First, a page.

Beauty and the Beast is my most beloved of the classic Disney movies. The music, the choreography, the characters, her dress, his giving her a library as a gift ... it's all so wonderful.
I've loved it since I was a little girl, and I'm so excited to see the new live version with Emma Watson. This was the opening weekend for the movie, and although I wasn't able to go see it yet, I did make a cake to celebrate...
This is my first three-tiered cake, and I just love how regal it looks. Just like a princess should. The cake is lemon poppyseed, filled with lemon curd, and frosted with lemon buttercream (similar recipe posted here). For the bottom tier, I dragged an icing spatula through the buttercream to create the simple texture. On the middle tier, a medium-sized ruffle tip to pipe all the ruffles, and on the top tier, a small open star tip to pipe the swags and rosettes.
A few years ago, I bought a teacup and teapot cookie cutter, with no plan of how I might someday use them, but I liked them, and enjoyed having them in my collection for future use. And as it turns out, they were perfect for creating Mrs. Potts and Chip. Using white gum paste, I cut two of each shape, and then placed them on top of each other, sealing the edges with a few drops of water, and a popsicle stick in between the layers to insert into the cake later. With a sharp knife, I cut the little chip out of Chip. After letting them dry for a few minutes on parchment paper, I added a few more bits of gum paste to Mrs. Potts to create a little ruffle around her lid. And then, I just used a small paintbrush, a few drops of vodka, and gold and silver luster dust to add lots of shimmer. For the finishing touches, I used a black edible marker for their eyes, eyebrows, and mouths, and dry-brushed luster dust in pink and purple for Mrs. Potts' makeup. Aren't they so cute?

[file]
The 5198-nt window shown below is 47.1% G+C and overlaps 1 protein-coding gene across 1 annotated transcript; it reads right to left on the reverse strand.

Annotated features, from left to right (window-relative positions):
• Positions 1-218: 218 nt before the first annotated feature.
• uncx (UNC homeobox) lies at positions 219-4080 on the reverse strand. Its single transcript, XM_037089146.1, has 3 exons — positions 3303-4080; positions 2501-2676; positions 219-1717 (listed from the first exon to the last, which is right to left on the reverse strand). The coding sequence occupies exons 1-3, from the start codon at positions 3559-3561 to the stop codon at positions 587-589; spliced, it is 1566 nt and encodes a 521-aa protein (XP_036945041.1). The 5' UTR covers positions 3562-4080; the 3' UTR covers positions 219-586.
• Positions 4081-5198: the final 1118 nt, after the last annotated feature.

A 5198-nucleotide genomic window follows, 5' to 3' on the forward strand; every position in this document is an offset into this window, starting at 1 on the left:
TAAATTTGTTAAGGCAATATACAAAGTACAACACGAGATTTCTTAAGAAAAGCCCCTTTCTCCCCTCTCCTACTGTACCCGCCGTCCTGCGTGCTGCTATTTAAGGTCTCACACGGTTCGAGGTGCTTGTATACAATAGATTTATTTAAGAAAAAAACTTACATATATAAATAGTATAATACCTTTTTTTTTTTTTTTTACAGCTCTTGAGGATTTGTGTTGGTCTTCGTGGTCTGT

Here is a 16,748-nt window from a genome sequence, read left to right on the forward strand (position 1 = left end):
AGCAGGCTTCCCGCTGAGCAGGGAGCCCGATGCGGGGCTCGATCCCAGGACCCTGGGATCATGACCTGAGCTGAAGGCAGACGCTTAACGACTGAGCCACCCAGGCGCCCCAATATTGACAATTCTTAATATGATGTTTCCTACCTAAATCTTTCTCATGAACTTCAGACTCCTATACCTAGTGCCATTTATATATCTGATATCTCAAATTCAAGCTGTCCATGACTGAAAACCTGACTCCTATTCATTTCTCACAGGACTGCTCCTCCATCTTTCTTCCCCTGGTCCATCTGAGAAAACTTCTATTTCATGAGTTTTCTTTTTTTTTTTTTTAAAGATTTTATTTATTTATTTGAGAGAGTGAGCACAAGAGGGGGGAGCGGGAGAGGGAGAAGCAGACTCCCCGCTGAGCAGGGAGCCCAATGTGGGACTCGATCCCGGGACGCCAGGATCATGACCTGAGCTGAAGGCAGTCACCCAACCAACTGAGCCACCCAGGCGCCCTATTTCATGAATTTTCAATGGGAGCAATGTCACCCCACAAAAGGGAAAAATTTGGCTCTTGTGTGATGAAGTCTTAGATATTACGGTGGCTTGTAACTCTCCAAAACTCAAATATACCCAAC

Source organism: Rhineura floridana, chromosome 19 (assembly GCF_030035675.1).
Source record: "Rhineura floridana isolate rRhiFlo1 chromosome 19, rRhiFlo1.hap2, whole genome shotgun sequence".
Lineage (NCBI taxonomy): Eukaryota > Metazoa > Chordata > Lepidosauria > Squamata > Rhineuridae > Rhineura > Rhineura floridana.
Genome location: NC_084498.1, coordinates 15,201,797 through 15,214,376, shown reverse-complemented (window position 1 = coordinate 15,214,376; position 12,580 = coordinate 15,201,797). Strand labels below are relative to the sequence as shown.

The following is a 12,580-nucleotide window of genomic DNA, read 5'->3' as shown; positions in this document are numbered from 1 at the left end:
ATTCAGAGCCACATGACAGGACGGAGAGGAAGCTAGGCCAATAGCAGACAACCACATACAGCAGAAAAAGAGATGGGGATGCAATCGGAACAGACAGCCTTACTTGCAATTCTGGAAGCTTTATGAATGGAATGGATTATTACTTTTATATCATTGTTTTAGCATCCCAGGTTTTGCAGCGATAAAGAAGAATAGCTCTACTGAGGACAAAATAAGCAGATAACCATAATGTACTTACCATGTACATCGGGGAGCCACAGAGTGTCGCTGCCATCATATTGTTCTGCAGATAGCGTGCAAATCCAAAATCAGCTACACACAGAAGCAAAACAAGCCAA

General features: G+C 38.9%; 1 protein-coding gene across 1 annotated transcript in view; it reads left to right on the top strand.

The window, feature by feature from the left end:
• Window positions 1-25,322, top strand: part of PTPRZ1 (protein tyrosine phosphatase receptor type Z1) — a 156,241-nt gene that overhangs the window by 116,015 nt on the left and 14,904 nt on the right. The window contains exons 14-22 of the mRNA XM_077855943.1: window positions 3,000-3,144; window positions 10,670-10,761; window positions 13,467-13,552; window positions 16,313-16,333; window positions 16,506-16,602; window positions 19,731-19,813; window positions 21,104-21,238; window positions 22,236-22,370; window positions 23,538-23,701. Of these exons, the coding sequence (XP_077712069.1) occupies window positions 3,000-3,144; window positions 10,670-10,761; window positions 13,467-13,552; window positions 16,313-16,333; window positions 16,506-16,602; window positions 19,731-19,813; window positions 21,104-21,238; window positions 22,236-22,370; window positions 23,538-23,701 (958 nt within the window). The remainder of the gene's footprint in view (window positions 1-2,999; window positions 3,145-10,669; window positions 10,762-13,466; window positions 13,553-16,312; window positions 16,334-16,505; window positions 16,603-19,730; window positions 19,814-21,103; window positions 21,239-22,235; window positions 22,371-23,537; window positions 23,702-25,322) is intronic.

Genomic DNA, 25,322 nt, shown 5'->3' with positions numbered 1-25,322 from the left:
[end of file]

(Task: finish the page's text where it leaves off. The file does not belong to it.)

The rose was much quicker to make with some gum paste I tinted with red gel food coloring. I recently bought this little rose cutter on Craftsy, and it really makes making roses so much easier. I used to cut a bunch of little circles, lay them out in a row, and roll them up to make roses, but this simplifies the process, especially if you need to make a whole bunch. After making the rose (and the single petal that falls), I let it dry on some crumpled tin foil to give it the shape I wanted, and then brushed the whole thing with silver luster dust and a few drops of vodka to make it sparkle.
This cake was so much fun to make, and I just love how magical it turned out. And of course, even more fun, was getting to eat lemon cake.
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